What's the news?
Volkswagen's production-ready XL1 is headed for the Geneva Motor Show. Ahead of its world debut, Volkswagen has given us more details on what is claimed to be the most fuel-efficient production car in the world.
The XL1 is certainly a unique thing to behold. Dimensionally, it's similar in length and width to a Polo, but rides lower than a Porsche Boxster. The XL1 has also been designed with perfect aerodynamic efficiency in mind. The rear wheel covers are there to prevent air turbulence, while spoilers in front and behind the wheels create cleaner air flow. From above, the XL1 is said to resemble a dolphin, as the front of the car is substantially wider than the rear. The doors open in a similar way to those found on a Mercedes-Benz SLR; hinged both from the roof and A-pillars.
Technology is also in abundance on the outside, as integrated rear-view cameras (known as e-Mirrors) replace traditional door mirrors and energy-efficient LED lighting can be found both at the front and the back. All these efforts have paid off however, as the XL1 weighs in at a tiny 795kg - and achieves a very impressive 0.189 drag coefficient figure.
In contrast to the tandem-seating arrangement found in the original XL1 concept, the production version has two seats that sit side-by-side, albeit slightly staggered. These seats are bespoke for the XL1 and unpainted carbon-fibre can be seen on the door sills. Standard, high-quality Volkswagen switchgear is expected to be found on the dashboard with additional dials added for battery-life, consumption and efficiency figures.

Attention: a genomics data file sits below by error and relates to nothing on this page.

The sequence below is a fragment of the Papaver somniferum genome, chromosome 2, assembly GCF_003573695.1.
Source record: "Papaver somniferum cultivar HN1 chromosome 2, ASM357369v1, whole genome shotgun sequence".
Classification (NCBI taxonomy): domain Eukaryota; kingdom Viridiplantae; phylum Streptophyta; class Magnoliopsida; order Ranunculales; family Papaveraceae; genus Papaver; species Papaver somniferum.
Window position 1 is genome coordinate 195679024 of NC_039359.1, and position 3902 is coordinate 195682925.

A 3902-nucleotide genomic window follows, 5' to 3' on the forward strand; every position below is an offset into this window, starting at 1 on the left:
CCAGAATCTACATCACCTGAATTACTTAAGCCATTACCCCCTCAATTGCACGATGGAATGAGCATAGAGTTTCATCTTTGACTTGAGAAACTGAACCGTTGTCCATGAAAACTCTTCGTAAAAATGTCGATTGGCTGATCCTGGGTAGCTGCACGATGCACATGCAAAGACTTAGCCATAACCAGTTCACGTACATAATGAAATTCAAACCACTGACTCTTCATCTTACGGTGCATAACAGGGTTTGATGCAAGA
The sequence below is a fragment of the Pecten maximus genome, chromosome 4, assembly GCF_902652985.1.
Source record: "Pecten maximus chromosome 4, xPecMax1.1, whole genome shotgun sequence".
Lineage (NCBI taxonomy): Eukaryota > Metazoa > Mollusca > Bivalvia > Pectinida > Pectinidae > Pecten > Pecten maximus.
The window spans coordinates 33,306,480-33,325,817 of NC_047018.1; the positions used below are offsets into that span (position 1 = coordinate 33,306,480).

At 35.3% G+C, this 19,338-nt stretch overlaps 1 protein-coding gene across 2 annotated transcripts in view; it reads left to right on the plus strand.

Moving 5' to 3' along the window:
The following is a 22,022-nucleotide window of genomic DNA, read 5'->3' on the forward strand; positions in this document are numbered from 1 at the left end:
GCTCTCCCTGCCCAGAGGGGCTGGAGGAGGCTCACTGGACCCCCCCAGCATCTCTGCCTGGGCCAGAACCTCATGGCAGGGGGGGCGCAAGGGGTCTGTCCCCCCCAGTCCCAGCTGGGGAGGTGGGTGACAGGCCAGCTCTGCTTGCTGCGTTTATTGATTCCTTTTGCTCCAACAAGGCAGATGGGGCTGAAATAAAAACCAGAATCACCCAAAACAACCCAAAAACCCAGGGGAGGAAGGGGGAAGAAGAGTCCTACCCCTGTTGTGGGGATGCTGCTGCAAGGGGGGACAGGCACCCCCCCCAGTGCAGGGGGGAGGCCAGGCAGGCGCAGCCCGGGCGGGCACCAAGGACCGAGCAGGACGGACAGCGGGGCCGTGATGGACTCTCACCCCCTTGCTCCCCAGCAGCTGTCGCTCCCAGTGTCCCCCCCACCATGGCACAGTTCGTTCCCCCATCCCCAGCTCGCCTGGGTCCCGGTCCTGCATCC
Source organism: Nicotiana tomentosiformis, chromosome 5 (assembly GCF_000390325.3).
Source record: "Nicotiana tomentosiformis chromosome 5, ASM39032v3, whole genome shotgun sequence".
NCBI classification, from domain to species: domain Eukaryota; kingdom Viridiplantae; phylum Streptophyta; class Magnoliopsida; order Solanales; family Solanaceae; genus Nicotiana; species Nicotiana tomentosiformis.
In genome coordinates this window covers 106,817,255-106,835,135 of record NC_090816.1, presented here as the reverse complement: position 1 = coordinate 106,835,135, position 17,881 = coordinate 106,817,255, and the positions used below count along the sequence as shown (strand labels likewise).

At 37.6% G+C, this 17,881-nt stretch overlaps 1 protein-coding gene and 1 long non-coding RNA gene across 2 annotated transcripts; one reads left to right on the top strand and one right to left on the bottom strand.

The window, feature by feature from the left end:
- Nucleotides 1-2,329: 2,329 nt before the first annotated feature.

Under the bonnet you'll find a 0.8-litre, two-cylinder TDI engine connected to a 20kW electric motor and a seven-speed DSG automatic gearbox. In this state the XL1 achieves a record-breaking fuel consumption figure of 0.9 litres/100km - equating to around 313mpg - and emits just 21g/km of CO2.
The mind-boggling stats don't stop there either. Due to its minimal kerb weight and aerodynamics, the XL1 needs just over 8hp to travel at 62mph, which it can reach from a standstill in 12.4 seconds. The XL1 can also travel 50 miles on the electric motor alone, which recharges on the move thanks to energy regeneration under braking. The diesel engine is derived from Volkswagen's most efficient 1.6-litre four-cylinder TDI unit.
The launch of the XL1 is sure to start a new way of thinking for ultra-efficient cars. No doubt the price of the XL1 will be fairly high - and we'll be sure to tell you what it's like when we get our hands on one.
James Giddings - 25 Feb 2013